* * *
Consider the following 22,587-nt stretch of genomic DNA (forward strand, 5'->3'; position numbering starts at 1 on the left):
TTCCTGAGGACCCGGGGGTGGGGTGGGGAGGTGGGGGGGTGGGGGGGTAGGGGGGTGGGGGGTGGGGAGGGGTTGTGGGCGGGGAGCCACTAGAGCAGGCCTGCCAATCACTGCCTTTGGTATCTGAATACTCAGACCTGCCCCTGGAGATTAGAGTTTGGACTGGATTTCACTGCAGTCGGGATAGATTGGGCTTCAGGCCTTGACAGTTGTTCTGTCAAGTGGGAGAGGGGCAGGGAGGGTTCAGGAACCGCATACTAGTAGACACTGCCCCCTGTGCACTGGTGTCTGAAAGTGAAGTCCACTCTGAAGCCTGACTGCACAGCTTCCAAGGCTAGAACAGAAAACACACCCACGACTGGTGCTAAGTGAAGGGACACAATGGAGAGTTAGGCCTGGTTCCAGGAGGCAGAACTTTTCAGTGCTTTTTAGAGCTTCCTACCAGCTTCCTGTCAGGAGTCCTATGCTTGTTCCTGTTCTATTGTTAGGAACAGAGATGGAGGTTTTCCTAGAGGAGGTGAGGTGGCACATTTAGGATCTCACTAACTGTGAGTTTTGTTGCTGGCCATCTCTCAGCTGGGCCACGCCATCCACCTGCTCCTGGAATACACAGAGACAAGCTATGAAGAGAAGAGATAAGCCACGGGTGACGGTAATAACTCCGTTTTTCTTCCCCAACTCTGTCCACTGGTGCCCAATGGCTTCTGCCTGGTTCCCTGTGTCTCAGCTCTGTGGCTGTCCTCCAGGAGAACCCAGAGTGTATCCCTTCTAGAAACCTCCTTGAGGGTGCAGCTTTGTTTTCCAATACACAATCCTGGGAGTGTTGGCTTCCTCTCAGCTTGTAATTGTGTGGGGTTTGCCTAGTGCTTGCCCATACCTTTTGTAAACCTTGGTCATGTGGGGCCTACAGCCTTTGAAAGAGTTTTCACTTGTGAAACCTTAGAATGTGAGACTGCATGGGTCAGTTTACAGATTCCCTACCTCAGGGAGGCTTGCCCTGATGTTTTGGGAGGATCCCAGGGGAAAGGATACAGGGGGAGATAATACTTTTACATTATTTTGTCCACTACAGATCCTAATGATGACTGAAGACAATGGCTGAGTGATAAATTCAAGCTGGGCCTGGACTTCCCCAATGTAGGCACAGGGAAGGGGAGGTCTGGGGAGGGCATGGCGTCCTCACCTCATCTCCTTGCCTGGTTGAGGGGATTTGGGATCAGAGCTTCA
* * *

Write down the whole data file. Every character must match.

Consider the following 22,587-nt stretch of genomic DNA (forward strand, 5'->3'; position numbering starts at 1 on the left):
TTCCTGAGGACCCGGGGGTGGGGTGGGGAGGTGGGGGGGTGGGGGGGTAGGGGGGTGGGGGGTGGGGAGGGGTTGTGGGCGGGGAGCCACTAGAGCAGGCCTGCCAATCACTGCCTTTGGTATCTGAATACTCAGACCTGCCCCTGGAGATTAGAGTTTGGACTGGATTTCACTGCAGTCGGGATAGATTGGGCTTCAGGCCTTGACAGTTGTTCTGTCAAGTGGGAGAGGGGCAGGGAGGGTTCAGGAACCGCATACTAGTAGACACTGCCCCCTGTGCACTGGTGTCTGAAAGTGAAGTCCACTCTGAAGCCTGACTGCACAGCTTCCAAGGCTAGAACAGAAAACACACCCACGACTGGTGCTAAGTGAAGGGACACAATGGAGAGTTAGGCCTGGTTCCAGGAGGCAGAACTTTTCAGTGCTTTTTAGAGCTTCCTACCAGCTTCCTGTCAGGAGTCCTATGCTTGTTCCTGTTCTATTGTTAGGAACAGAGATGGAGGTTTTCCTAGAGGAGGTGAGGTGGCACATTTAGGATCTCACTAACTGTGAGTTTTGTTGCTGGCCATCTCTCAGCTGGGCCACGCCATCCACCTGCTCCTGGAATACACAGAGACAAGCTATGAAGAGAAGAGATAAGCCACGGGTGACGGTAATAACTCCGTTTTTCTTCCCCAACTCTGTCCACTGGTGCCCAATGGCTTCTGCCTGGTTCCCTGTGTCTCAGCTCTGTGGCTGTCCTCCAGGAGAACCCAGAGTGTATCCCTTCTAGAAACCTCCTTGAGGGTGCAGCTTTGTTTTCCAATACACAATCCTGGGAGTGTTGGCTTCCTCTCAGCTTGTAATTGTGTGGGGTTTGCCTAGTGCTTGCCCATACCTTTTGTAAACCTTGGTCATGTGGGGCCTACAGCCTTTGAAAGAGTTTTCACTTGTGAAACCTTAGAATGTGAGACTGCATGGGTCAGTTTACAGATTCCCTACCTCAGGGAGGCTTGCCCTGATGTTTTGGGAGGATCCCAGGGGAAAGGATACAGGGGGAGATAATACTTTTACATTATTTTGTCCACTACAGATCCTAATGATGACTGAAGACAATGGCTGAGTGATAAATTCAAGCTGGGCCTGGACTTCCCCAATGTAGGCACAGGGAAGGGGAGGTCTGGGGAGGGCATGGCGTCCTCACCTCATCTCCTTGCCTGGTTGAGGGGATTTGGGATCAGAGCTTCA